Basic skills of stargazing for navigation and time telling

Since time immemorial we have looked up to the stars and sought direction – sometimes with scientific rigor and sometimes with superstitions.

When the golden sunset and the twilight hit the sky ablaze into reddish hues of gold, the sky darkened into the darkness filled with a billion suns illuminating every inch. And amidst that darkness, we found our guiding lights – the stars in the sky!


Ancient seafarers: Navigation in an age without a GPS or compass

Of all the stars in the sky which rise in the east and set in the west, there is one star that doesn’t move from its position as long as you set your course along the same latitude of the earth. Indians called it the Dhruv tara. Astronomers call it the Polaris or the North Star. 


Marking some fixed points of the sky: How it works

The north star’s inclination from the ground, if measured with a sextant can give a nearly accurate idea of which latitude you’re standing on. The more you move up north of the planet, towards the pole, the star gets higher and higher up in the sky – till you’re at the north pole and the star is directly over your head.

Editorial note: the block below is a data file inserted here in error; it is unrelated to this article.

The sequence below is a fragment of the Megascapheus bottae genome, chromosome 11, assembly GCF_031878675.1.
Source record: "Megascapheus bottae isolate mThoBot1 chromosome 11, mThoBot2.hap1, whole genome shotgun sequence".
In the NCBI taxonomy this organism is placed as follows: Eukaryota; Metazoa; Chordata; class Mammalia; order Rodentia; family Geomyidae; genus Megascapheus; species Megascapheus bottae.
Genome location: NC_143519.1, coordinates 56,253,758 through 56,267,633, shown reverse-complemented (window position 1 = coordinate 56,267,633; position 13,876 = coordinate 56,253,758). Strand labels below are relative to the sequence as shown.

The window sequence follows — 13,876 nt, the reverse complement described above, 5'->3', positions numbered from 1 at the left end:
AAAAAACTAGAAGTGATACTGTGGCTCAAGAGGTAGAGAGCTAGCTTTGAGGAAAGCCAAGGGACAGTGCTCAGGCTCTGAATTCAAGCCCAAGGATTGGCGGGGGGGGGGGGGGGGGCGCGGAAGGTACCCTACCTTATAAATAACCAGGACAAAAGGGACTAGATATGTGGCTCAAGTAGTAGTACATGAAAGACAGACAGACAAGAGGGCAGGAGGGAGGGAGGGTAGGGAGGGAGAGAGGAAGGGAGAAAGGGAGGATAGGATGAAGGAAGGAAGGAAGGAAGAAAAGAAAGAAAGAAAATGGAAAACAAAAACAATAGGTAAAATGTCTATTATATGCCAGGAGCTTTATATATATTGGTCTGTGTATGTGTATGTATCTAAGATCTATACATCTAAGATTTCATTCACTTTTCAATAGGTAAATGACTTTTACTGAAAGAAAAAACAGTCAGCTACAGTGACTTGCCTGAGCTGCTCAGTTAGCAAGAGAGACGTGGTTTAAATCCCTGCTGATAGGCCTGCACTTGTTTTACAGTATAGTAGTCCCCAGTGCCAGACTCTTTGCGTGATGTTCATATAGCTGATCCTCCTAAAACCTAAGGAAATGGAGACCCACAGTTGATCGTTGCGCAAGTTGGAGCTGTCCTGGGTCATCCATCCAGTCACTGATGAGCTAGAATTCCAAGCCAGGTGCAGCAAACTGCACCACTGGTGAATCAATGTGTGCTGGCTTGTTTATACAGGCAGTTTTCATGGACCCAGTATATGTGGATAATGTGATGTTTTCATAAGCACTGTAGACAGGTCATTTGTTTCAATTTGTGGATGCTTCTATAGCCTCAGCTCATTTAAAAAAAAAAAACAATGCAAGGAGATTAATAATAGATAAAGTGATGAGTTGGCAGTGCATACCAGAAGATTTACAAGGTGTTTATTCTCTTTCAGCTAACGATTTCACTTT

As you move towards the equator once more the star moves towards the horizon till you cross over to the southern hemisphere of the planet from where this star will no longer be visible. So how do you navigate then?


Navigation with all of the stars: Navigating with constellation and star trailing

Once you cross over to the southern hemisphere, you might not be able to see the pole star but there is a constellation that can guide you on the seas. Just as you have Polaris in the north, you’ve got the constellation of crux in the south. 

The crux is a constellation that is uniquely visible from the southern hemisphere. It has got the shape of a cross and spans a small part of the southern sky. 


Some basic concepts of Celestial Sphere: the use of sky maps

The point of the sky overhead is called the zenith. The point below your feet, nadir. The horizon is at the zero degree and accordingly, the sky and its angles are set.

One can use a sky map to navigate. All you have to do is search for the correct latitude and season. After that use a little intuition and try to match up with the sky. And just like that as long as you can find yourself under a billion suns, you’ll always find your way.

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